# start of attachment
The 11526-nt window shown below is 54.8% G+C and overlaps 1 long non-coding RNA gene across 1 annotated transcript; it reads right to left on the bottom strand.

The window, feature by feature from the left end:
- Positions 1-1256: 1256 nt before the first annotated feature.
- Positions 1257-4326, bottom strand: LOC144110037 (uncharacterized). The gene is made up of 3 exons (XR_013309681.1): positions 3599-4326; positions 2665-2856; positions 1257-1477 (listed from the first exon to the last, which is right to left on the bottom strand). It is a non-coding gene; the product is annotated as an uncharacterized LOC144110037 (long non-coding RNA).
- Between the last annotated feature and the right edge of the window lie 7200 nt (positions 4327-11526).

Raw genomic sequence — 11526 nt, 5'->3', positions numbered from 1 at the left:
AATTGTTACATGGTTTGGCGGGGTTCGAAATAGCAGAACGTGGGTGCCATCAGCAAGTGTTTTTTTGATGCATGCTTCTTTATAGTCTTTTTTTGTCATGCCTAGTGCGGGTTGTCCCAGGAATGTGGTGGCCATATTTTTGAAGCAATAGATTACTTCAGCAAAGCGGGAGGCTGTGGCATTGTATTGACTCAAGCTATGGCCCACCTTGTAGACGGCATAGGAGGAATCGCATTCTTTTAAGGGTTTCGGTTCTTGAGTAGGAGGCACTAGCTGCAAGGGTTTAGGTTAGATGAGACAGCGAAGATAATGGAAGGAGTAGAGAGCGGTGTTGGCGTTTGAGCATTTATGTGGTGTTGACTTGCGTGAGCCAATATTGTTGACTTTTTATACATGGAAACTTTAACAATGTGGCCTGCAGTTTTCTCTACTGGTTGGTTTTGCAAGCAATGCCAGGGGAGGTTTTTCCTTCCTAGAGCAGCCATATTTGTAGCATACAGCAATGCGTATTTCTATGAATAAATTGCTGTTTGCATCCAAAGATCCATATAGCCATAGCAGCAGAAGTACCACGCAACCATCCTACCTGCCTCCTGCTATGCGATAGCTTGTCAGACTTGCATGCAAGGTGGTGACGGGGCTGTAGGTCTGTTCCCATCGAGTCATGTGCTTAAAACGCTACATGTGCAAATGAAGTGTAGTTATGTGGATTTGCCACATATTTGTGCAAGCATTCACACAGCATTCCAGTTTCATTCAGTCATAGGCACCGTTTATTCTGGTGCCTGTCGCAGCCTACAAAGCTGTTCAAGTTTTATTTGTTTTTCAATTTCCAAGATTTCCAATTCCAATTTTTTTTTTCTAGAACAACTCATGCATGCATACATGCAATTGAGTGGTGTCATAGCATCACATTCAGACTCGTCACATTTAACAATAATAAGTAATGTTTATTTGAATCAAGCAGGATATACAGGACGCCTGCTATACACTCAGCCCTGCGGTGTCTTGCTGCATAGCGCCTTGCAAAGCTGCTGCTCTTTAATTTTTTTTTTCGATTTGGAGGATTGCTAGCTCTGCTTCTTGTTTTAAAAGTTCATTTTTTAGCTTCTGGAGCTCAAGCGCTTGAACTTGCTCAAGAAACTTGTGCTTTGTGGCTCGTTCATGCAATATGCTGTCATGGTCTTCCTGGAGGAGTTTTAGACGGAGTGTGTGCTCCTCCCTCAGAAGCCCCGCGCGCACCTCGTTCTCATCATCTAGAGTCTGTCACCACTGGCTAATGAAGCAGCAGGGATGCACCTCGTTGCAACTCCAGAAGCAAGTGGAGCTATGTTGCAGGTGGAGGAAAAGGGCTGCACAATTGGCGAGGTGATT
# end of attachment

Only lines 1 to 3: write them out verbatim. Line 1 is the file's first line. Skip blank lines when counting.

The 11526-nt window shown below is 54.8% G+C and overlaps 1 long non-coding RNA gene across 1 annotated transcript; it reads right to left on the bottom strand.

The window, feature by feature from the left end:
- Positions 1-1256: 1256 nt before the first annotated feature.